“Everyone has a plan until they get punched in the mouth.” ~ Mike Tyson
This is not only true in the ring, the proverbial punch in the mouth can happen at any time to scupper your plans. Among other things injury, illness and work/family commitments can all interrupt your intended plan. Let’s face it, the nature of Muay Thai means you must expect to take knocks. It’ll be rare that you’re not carrying some kind of impact injury. How do you respond? Nothing ever goes 100% to plan, you must adapt, go with the flow. I’m not saying don’t plan ahead, just that you should never expect it all to go to plan.
THE IMPORTANCE OF PLANNING
Muay Thai requires a complex mix of physical abilities, each requiring attention in your training programme. Abilities that need sequencing correctly to avoid conflicting adaptation and must build on each other for peak performance. Without planning your training, you can’t hope to maximise your potential.
However, planning is a continual process, forever updating from the current moment onwards depending on what’s real right now. I have a principle based map of where I want to go, working back from my end goal to the current situation. For me, this overview remains planned but undetailed — I only plan detail for the next 3-8 weeks, followed by an idea of where I want to go next (depending on where I’ve ended up).
Planning training (or periodisation) is a series of nested levels of detail. At the largest overview level you have your whole year (or macro cycle in periodisation speak!), which is typically further broken down into 3 to 8-week sequential blocks of training targeting specific abilities (meso cycles). Each block is then broken down further into weekly segments (micro cycles), which is broken down into days and finally individual training sessions. It’s like zooming in through a fractal pattern.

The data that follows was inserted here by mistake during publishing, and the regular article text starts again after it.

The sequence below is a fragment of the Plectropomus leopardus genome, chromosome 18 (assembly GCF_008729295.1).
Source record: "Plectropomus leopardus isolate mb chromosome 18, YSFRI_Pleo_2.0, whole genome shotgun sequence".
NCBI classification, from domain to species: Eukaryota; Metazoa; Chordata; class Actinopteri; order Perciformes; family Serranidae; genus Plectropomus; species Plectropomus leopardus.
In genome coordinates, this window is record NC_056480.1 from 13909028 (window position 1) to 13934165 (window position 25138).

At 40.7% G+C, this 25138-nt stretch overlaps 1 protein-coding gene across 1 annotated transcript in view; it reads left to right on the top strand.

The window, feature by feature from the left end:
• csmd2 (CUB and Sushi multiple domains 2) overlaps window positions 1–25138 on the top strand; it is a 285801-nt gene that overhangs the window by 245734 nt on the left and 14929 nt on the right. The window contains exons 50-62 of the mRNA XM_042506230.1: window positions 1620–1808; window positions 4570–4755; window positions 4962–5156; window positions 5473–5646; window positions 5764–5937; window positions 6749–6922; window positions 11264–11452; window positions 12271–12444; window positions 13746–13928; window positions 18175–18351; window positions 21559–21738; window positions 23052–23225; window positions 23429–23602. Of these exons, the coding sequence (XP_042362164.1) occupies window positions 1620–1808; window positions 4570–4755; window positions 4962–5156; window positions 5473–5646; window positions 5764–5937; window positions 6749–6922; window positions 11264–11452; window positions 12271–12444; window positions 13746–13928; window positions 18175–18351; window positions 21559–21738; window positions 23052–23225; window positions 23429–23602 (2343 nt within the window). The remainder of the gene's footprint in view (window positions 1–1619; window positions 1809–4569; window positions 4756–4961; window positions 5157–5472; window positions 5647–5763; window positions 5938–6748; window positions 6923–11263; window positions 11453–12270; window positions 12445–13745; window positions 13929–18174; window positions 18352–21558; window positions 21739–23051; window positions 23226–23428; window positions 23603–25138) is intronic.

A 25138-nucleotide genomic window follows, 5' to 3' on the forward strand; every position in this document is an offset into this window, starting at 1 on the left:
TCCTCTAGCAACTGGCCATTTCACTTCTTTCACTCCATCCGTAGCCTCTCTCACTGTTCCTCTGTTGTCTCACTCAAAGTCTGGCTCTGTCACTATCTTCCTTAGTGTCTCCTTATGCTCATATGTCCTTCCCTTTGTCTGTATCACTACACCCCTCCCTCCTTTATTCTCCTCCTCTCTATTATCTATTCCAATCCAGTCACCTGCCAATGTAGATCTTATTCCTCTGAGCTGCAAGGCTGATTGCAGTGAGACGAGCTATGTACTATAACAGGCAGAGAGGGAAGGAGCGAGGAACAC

“With so much to consider, how I you begin to plan training, and what’s the point if you can never stick to it in reality anyway? What should I do ideally?”
You’ve never got an ideal world — there are always time and facility constraints. Ask yourself what do you want to achieve? Make a list. Pick the top 2 aspects that will positively impact your style of fighting (Pareto 80-20 rule) and target these. Create an overview plan to build these qualities, understanding that the foundation abilities of strength and aerobic conditioning are needed before you can produce power and power-endurance.
Then outline a more detailed 3-8 week plan for your next block of training (meso cycle), focusing on your chosen two key aspects. Specify the number of intended strength/power training sessions and energy system conditioning sessions each week. You can then put together a progressive plan for individual sessions.
With a target number of weekly sessions and an outline of intended sessions, you’ve got as much detail as you need to get started. If you wish, you can begin to specify which days you intend to do which session, but don’t get too carried away, as this level of detail is highly likely to get interrupted. The the exact order of your sessions depends on how recovered you are each day (from the combined effect of your other training and life stressors). Recording general feeling, rate of perceived effort (RPE) and/or heart rate variability (HRV) can help you organise your training for maximum effect.
For example, I have no idea how my private coaching clients are going to feel when they come in to train with me that day, I have no control over any factors outside of the gym. I typically have between 30-mins to an hour to train them that day, and there’s a further 23-hours that can mess things up — including sleep, nutrition and other physical activity.
WHEN IT GOES WRONG
‘Resist nothing’ — I’ve borrowed this from a Science & Metaphysics meme, but the following approach is the same one I use for training (and life in general):
When something bad happens, you can
a) resist it with anger, frustration, regret or (insert your non-fun emotion here)
b) accept reality (its already happened!) and move on with your day
This mindset is simple yet very powerful.
The key here is how you move on with the rest of your day. Look for the opportunities made available and/or the lessons learned from the interruption. Pay attention not only to your conscious thoughts but also your gut feeling — that way you’ll get the greatest benefit from that ‘bad happening’. I’ve always found that events initially perceived as bad have always pointed me at something better, more valuable. You just need to look.
Getting punched in the mouth isn’t a bad thing — IF you know how to roll with the punch.